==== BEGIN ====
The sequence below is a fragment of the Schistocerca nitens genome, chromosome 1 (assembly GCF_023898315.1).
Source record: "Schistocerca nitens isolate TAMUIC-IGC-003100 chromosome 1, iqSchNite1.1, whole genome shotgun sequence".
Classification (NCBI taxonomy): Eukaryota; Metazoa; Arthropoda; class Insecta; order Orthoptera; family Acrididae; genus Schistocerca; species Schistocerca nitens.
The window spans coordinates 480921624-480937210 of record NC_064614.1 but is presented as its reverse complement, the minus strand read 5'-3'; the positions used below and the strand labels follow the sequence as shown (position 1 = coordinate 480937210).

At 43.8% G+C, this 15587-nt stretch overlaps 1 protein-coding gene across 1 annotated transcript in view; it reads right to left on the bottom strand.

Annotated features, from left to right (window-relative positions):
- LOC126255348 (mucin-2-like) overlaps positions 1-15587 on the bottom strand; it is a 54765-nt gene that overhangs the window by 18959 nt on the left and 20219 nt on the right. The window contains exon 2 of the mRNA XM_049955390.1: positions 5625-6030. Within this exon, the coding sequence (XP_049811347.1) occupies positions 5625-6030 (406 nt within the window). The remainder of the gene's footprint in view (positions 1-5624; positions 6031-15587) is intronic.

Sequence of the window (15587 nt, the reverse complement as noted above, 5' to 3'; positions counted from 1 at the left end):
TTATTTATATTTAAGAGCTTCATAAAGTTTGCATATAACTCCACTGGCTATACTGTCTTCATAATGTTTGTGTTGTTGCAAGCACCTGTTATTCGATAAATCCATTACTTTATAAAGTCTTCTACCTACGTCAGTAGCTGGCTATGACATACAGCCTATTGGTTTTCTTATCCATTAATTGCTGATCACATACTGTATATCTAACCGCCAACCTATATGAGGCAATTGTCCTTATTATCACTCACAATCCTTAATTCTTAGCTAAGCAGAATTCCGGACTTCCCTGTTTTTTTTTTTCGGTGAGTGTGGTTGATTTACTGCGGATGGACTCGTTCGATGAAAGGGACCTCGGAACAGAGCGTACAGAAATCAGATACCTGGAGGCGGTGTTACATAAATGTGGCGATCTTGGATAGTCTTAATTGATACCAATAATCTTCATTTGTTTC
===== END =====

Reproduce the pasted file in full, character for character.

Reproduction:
The sequence below is a fragment of the Schistocerca nitens genome, chromosome 1 (assembly GCF_023898315.1).
Source record: "Schistocerca nitens isolate TAMUIC-IGC-003100 chromosome 1, iqSchNite1.1, whole genome shotgun sequence".
Classification (NCBI taxonomy): Eukaryota; Metazoa; Arthropoda; class Insecta; order Orthoptera; family Acrididae; genus Schistocerca; species Schistocerca nitens.
The window spans coordinates 480921624-480937210 of record NC_064614.1 but is presented as its reverse complement, the minus strand read 5'-3'; the positions used below and the strand labels follow the sequence as shown (position 1 = coordinate 480937210).

At 43.8% G+C, this 15587-nt stretch overlaps 1 protein-coding gene across 1 annotated transcript in view; it reads right to left on the bottom strand.

Annotated features, from left to right (window-relative positions):
- LOC126255348 (mucin-2-like) overlaps positions 1-15587 on the bottom strand; it is a 54765-nt gene that overhangs the window by 18959 nt on the left and 20219 nt on the right. The window contains exon 2 of the mRNA XM_049955390.1: positions 5625-6030. Within this exon, the coding sequence (XP_049811347.1) occupies positions 5625-6030 (406 nt within the window). The remainder of the gene's footprint in view (positions 1-5624; positions 6031-15587) is intronic.

Sequence of the window (15587 nt, the reverse complement as noted above, 5' to 3'; positions counted from 1 at the left end):
TTATTTATATTTAAGAGCTTCATAAAGTTTGCATATAACTCCACTGGCTATACTGTCTTCATAATGTTTGTGTTGTTGCAAGCACCTGTTATTCGATAAATCCATTACTTTATAAAGTCTTCTACCTACGTCAGTAGCTGGCTATGACATACAGCCTATTGGTTTTCTTATCCATTAATTGCTGATCACATACTGTATATCTAACCGCCAACCTATATGAGGCAATTGTCCTTATTATCACTCACAATCCTTAATTCTTAGCTAAGCAGAATTCCGGACTTCCCTGTTTTTTTTTTTCGGTGAGTGTGGTTGATTTACTGCGGATGGACTCGTTCGATGAAAGGGACCTCGGAACAGAGCGTACAGAAATCAGATACCTGGAGGCGGTGTTACATAAATGTGGCGATCTTGGATAGTCTTAATTGATACCAATAATCTTCATTTGTTTC